5 November 2008

Hospital world... (part four)

Be aware that this will be another long post as have been most of the recent posts with the title of "Hospital world" So, here we go. I finally got admitted into hospital and put in a bed. As I mentioned before I had been given a private room but shortly after settling into the room I was told I would have to move to a shared room because the nurses and doctors looking after another man thought he might have TB and he had to be isolated. I was moved to a shared room with four other men. I did at least get the window seat. I got to look out over the city which was especially nice in the evening watching all of the lights in downtown Sydney.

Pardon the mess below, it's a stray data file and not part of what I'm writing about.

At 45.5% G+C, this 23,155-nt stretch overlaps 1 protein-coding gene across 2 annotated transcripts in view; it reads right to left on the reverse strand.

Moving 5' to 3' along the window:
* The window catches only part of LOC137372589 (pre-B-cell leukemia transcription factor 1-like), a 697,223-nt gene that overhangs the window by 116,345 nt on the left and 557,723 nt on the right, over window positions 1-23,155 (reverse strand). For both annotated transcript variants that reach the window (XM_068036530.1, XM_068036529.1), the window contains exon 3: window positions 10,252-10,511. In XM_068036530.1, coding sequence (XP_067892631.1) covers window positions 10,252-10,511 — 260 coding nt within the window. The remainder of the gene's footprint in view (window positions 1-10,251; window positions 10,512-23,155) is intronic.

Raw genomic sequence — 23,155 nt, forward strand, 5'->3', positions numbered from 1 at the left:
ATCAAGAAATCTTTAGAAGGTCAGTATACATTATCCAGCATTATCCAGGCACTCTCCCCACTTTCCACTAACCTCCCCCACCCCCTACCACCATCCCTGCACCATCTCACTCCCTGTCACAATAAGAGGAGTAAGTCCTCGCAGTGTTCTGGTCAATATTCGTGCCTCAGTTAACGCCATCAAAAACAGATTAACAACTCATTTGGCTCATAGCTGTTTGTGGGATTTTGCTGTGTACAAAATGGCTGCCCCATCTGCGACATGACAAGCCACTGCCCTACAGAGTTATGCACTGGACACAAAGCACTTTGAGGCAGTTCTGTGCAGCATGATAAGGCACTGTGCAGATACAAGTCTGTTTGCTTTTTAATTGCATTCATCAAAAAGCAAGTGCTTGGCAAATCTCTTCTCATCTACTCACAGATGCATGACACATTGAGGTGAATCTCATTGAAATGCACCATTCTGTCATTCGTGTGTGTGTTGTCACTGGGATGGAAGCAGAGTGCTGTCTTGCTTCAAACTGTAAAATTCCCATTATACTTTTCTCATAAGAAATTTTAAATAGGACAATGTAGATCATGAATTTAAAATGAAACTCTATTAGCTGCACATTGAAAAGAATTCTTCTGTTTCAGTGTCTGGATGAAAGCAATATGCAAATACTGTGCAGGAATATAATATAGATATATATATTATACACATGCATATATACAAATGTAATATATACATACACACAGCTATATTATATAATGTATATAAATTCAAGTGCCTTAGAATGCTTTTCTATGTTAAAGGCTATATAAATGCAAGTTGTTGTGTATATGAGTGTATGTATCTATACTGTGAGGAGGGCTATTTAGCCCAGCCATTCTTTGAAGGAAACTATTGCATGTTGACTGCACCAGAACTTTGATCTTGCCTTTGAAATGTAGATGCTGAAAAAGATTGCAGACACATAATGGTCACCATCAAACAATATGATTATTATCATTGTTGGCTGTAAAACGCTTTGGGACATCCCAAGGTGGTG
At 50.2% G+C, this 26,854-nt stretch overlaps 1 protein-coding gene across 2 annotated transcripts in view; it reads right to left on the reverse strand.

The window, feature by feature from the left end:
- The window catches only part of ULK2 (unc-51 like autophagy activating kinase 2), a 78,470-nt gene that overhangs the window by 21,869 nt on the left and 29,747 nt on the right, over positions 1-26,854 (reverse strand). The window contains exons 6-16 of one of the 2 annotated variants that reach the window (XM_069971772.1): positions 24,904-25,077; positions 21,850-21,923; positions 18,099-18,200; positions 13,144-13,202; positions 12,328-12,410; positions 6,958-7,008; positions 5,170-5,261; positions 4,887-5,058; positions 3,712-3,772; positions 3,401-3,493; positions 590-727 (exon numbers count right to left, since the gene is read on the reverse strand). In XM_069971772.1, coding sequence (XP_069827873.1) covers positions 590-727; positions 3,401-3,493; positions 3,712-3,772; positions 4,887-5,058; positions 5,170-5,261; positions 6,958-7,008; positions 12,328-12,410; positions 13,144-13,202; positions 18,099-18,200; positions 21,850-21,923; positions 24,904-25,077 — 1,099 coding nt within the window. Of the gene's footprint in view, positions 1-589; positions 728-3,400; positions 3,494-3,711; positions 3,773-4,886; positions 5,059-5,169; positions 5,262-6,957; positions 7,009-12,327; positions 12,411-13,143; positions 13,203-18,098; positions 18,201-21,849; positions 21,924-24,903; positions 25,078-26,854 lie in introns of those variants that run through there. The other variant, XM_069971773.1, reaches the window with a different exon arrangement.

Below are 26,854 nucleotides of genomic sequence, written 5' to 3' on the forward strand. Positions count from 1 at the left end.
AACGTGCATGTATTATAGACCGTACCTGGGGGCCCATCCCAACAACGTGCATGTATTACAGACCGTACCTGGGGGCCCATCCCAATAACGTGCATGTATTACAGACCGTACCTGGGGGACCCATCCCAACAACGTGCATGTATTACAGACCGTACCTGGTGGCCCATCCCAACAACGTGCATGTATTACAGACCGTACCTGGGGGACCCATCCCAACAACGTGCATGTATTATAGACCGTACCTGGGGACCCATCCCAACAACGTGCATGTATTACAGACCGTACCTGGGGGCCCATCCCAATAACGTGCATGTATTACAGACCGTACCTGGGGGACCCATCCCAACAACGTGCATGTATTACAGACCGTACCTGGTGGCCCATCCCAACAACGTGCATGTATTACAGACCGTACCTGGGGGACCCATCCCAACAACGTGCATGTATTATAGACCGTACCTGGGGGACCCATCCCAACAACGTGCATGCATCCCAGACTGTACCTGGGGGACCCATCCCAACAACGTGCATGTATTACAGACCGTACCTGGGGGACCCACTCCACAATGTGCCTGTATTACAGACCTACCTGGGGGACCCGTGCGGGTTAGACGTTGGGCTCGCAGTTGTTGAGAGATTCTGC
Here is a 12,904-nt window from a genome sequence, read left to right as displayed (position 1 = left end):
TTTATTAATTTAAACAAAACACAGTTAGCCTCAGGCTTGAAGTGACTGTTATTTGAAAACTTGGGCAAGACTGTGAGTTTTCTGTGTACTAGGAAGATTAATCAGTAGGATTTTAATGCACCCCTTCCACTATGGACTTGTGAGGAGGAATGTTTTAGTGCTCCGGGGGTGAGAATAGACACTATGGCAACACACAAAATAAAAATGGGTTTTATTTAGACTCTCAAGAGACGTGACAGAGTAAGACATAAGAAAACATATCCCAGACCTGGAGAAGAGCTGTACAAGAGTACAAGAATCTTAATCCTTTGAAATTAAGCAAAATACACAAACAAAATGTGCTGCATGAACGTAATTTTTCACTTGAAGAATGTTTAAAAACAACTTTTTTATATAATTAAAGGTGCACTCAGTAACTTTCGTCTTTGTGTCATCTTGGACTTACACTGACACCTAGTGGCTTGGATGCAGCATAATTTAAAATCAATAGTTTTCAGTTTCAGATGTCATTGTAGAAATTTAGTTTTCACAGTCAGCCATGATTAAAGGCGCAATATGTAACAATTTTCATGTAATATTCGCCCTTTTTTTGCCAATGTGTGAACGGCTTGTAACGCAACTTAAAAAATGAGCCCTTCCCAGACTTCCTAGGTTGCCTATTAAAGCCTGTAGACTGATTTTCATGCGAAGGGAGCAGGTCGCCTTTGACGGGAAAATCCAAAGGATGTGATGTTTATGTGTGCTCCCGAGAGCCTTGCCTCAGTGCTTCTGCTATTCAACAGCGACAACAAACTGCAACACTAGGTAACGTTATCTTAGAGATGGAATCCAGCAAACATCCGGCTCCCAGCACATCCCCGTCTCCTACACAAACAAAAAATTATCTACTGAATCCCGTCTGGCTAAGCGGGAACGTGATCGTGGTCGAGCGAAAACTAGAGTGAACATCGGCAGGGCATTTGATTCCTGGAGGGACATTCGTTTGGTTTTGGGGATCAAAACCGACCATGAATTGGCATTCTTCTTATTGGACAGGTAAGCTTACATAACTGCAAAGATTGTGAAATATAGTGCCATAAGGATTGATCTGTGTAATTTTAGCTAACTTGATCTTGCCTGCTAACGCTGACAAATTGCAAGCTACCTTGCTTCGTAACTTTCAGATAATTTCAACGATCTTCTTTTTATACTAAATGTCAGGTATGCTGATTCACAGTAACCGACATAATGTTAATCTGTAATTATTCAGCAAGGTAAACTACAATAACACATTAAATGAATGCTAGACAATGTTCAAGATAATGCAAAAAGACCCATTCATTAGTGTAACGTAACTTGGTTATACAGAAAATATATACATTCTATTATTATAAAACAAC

As I had been told there would be no surgery on Tuesday because I apparently was stupid enough to eat something at lunch. (Okay they didn't call me stupid to my face but I felt as if they did earlier in the day). It would have helped if someone had told me not to eat. Anyway, lets get past that bad memory and move on. I spent a quiet night Tuesday and slept as well as one can while in hospital. It is a bit hard to get a full night sleep because the nurses keep coming in to take your temperature, blood pressure and your oxygen saturation. Basically they needed to make sure you hadn't died on their shift. If you had there would be so much paper work to fill out which would mean they would have to work a bit of overtime to get all the forms filled out. After a nine hour shift the last thing they wanted was all of that paper work much less a dead patient. Okay that's not really why they take all those obs (observations). They take them to keep track of all those basic bodily indicators while your there and to make sure everything is moving along smoothly. Well, that's what they told me. I still think it's all about the dying and the paperwork.